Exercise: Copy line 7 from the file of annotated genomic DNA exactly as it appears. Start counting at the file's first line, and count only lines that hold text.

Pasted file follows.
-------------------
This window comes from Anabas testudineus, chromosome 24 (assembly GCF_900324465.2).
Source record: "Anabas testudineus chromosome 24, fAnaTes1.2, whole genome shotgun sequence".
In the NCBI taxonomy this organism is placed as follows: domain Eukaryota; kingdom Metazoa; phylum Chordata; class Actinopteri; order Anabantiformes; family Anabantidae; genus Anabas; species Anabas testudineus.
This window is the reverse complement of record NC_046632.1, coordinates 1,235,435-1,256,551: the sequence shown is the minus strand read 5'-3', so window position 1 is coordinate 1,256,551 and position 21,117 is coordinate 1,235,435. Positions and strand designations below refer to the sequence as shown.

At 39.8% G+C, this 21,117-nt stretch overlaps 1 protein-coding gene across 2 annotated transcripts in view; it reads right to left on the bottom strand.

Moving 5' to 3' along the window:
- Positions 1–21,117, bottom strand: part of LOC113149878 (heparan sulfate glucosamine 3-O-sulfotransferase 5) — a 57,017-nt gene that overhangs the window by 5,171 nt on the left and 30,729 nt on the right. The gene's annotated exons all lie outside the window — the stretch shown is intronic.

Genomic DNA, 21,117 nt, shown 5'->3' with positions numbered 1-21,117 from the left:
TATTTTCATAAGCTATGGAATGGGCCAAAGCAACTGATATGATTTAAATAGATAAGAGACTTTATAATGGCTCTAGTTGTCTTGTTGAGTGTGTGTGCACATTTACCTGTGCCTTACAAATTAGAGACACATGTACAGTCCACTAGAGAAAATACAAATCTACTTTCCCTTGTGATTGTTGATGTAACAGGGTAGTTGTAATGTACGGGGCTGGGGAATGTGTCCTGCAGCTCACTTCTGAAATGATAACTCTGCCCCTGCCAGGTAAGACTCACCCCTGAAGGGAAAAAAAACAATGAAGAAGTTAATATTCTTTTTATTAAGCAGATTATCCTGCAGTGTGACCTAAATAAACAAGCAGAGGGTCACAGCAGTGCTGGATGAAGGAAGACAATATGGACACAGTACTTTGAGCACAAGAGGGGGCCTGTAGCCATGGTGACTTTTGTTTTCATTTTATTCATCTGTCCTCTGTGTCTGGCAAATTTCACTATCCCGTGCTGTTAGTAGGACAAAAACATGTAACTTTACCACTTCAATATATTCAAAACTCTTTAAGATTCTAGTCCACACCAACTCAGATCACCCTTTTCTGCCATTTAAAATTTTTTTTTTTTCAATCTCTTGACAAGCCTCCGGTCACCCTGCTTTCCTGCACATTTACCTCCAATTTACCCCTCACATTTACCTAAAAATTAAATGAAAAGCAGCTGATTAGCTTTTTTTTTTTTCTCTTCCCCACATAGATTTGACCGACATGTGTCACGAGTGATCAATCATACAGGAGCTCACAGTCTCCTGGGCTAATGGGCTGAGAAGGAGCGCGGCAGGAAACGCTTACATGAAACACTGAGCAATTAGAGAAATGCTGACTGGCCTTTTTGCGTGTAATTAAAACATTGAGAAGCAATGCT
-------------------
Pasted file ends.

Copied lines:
- Positions 1–21,117, bottom strand: part of LOC113149878 (heparan sulfate glucosamine 3-O-sulfotransferase 5) — a 57,017-nt gene that overhangs the window by 5,171 nt on the left and 30,729 nt on the right. The gene's annotated exons all lie outside the window — the stretch shown is intronic.